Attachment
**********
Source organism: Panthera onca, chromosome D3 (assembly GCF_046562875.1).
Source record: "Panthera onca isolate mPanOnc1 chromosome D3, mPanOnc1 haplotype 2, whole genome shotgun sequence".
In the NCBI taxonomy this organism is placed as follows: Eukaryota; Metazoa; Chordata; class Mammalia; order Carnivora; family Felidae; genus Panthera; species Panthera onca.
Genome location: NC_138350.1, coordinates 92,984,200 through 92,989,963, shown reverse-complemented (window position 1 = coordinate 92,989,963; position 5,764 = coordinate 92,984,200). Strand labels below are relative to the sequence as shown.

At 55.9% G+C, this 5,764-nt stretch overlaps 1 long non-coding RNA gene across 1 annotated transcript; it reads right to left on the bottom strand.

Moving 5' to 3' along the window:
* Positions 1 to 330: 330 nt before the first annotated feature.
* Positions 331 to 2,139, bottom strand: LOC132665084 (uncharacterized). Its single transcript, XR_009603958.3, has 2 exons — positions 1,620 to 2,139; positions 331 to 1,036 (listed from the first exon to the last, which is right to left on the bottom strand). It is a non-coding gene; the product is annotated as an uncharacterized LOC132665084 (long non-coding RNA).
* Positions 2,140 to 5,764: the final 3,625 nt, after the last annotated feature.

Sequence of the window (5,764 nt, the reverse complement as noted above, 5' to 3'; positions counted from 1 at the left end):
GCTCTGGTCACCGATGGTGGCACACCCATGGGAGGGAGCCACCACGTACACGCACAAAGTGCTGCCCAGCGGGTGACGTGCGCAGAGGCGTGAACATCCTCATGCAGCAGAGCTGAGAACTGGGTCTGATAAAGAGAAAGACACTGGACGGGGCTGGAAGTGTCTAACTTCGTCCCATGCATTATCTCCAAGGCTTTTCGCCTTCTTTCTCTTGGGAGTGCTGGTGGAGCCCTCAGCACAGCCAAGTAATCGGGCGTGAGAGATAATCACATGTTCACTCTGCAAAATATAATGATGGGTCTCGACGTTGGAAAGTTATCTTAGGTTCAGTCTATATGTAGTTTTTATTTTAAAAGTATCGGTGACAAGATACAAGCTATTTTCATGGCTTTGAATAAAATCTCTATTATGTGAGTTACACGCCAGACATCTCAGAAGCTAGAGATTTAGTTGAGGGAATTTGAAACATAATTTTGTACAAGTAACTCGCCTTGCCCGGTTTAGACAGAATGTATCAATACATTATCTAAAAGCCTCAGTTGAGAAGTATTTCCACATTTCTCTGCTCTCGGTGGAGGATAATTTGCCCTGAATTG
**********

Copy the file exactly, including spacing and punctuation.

Source organism: Panthera onca, chromosome D3 (assembly GCF_046562875.1).
Source record: "Panthera onca isolate mPanOnc1 chromosome D3, mPanOnc1 haplotype 2, whole genome shotgun sequence".
In the NCBI taxonomy this organism is placed as follows: Eukaryota; Metazoa; Chordata; class Mammalia; order Carnivora; family Felidae; genus Panthera; species Panthera onca.
Genome location: NC_138350.1, coordinates 92,984,200 through 92,989,963, shown reverse-complemented (window position 1 = coordinate 92,989,963; position 5,764 = coordinate 92,984,200). Strand labels below are relative to the sequence as shown.

At 55.9% G+C, this 5,764-nt stretch overlaps 1 long non-coding RNA gene across 1 annotated transcript; it reads right to left on the bottom strand.

Moving 5' to 3' along the window:
* Positions 1 to 330: 330 nt before the first annotated feature.
* Positions 331 to 2,139, bottom strand: LOC132665084 (uncharacterized). Its single transcript, XR_009603958.3, has 2 exons — positions 1,620 to 2,139; positions 331 to 1,036 (listed from the first exon to the last, which is right to left on the bottom strand). It is a non-coding gene; the product is annotated as an uncharacterized LOC132665084 (long non-coding RNA).
* Positions 2,140 to 5,764: the final 3,625 nt, after the last annotated feature.

Sequence of the window (5,764 nt, the reverse complement as noted above, 5' to 3'; positions counted from 1 at the left end):
GCTCTGGTCACCGATGGTGGCACACCCATGGGAGGGAGCCACCACGTACACGCACAAAGTGCTGCCCAGCGGGTGACGTGCGCAGAGGCGTGAACATCCTCATGCAGCAGAGCTGAGAACTGGGTCTGATAAAGAGAAAGACACTGGACGGGGCTGGAAGTGTCTAACTTCGTCCCATGCATTATCTCCAAGGCTTTTCGCCTTCTTTCTCTTGGGAGTGCTGGTGGAGCCCTCAGCACAGCCAAGTAATCGGGCGTGAGAGATAATCACATGTTCACTCTGCAAAATATAATGATGGGTCTCGACGTTGGAAAGTTATCTTAGGTTCAGTCTATATGTAGTTTTTATTTTAAAAGTATCGGTGACAAGATACAAGCTATTTTCATGGCTTTGAATAAAATCTCTATTATGTGAGTTACACGCCAGACATCTCAGAAGCTAGAGATTTAGTTGAGGGAATTTGAAACATAATTTTGTACAAGTAACTCGCCTTGCCCGGTTTAGACAGAATGTATCAATACATTATCTAAAAGCCTCAGTTGAGAAGTATTTCCACATTTCTCTGCTCTCGGTGGAGGATAATTTGCCCTGAATTG